Not too long ago, the world watched in disbelief as hundreds of thousands of Chinese were enveloped in dense smog that stopped traffic, forced pedestrians to don masks and left a layer of black gunk over everything outdoors.
The Chinese government told its people not to worry; this was an anomaly caused by weather patterns on the day that the government said to turn on winter heat sources. Yes, China tells you when you need heat and when you don’t.
But it has happened before, and it will happen again. And if the world isn’t careful, many more millions will be subjected to dangerous pollution, which causes cancer, respiratory distress and death. And, as usual, it will be the poor who suffer the most, those unable to buy expensive air-filtration equipment that the rich and powerful take for granted.
That is why an action the beleaguered Obama administration took a few days ago is heartening. The Treasury Department announced that the U.S. will no longer support new coal-fired power plants financed by the World Bank and other international organizations.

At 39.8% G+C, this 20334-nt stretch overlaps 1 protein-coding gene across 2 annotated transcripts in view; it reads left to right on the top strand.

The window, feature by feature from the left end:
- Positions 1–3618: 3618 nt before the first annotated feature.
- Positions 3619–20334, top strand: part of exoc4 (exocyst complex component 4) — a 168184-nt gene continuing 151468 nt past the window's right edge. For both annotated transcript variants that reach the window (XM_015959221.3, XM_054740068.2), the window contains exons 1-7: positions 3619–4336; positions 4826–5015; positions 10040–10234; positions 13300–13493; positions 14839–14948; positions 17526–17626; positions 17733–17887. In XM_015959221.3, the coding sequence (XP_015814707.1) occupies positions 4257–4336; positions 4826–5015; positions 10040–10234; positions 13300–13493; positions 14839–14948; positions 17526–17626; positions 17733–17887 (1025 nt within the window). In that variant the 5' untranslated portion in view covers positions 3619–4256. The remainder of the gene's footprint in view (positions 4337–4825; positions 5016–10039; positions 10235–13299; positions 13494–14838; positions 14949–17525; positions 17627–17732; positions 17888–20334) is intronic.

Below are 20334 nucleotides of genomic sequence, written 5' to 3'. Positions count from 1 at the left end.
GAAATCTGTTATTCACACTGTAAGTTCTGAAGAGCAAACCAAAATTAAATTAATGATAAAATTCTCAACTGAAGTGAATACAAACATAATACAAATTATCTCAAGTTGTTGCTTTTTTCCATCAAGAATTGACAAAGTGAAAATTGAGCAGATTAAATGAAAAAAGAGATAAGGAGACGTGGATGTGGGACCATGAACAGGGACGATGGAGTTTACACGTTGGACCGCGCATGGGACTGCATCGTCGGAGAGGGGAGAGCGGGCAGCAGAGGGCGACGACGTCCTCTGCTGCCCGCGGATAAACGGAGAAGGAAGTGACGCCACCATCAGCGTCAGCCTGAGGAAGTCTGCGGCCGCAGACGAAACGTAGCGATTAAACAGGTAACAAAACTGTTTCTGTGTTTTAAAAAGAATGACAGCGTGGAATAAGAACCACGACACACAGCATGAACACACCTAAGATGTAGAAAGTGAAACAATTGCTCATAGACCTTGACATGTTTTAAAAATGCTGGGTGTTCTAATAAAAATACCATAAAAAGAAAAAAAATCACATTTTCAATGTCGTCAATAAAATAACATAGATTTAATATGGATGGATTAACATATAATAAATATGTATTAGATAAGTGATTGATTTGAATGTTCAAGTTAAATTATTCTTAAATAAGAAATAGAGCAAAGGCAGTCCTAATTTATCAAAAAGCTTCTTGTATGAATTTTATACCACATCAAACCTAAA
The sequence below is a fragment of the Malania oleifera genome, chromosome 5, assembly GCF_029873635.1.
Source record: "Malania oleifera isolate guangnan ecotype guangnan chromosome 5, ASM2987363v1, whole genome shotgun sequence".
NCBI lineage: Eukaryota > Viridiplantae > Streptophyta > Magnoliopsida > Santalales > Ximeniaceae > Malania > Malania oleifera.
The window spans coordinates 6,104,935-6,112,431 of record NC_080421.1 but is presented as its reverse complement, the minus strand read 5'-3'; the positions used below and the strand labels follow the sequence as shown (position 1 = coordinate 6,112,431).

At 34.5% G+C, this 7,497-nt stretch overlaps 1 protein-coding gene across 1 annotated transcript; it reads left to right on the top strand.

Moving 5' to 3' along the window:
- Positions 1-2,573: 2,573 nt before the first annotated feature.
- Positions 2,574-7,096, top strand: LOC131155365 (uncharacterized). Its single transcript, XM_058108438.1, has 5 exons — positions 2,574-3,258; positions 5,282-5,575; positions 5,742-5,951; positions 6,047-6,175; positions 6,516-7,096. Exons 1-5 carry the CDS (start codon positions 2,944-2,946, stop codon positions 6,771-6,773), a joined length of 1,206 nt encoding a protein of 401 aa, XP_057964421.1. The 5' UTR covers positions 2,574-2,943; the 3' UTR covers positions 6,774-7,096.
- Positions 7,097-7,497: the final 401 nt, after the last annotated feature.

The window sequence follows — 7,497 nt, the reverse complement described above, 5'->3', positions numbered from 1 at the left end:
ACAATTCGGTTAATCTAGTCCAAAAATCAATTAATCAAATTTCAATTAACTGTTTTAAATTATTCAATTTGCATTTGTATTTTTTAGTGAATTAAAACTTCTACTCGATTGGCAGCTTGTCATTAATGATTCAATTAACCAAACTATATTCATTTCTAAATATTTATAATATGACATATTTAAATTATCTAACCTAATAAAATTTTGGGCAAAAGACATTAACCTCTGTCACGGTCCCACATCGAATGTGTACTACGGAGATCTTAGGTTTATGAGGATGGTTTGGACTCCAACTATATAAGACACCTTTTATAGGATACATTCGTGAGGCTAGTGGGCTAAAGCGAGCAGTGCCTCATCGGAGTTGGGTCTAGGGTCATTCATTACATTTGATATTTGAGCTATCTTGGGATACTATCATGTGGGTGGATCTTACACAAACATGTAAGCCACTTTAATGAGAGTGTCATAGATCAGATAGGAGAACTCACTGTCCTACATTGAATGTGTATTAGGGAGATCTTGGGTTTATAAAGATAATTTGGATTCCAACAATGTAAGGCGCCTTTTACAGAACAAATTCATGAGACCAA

Not surprisingly, the energy industry erupted in anger, calling the president hypocritical. In Africa, Obama promised to help developing nations on the continent double their access to electricity. Coal is a big part of that.
Despite the stubbornness of some politicians who refuse to concede that science is right, the burning of fossil fuels is causing climate change, which eventually, unless thwarted, will dramatically change weather patterns and already is causing extreme weather to become more extreme: more devastating droughts, more hurricanes, hotter weather in some places and much colder weather elsewhere. Agriculture in many global breadbaskets will cease.
Nine out of 10 scientists agree this is one of the worst potential calamities humans have ever faced. People who scoff that the world has survived carbon burning for millennia without destroying the environment don’t realize how much more carbon we are putting into the atmosphere.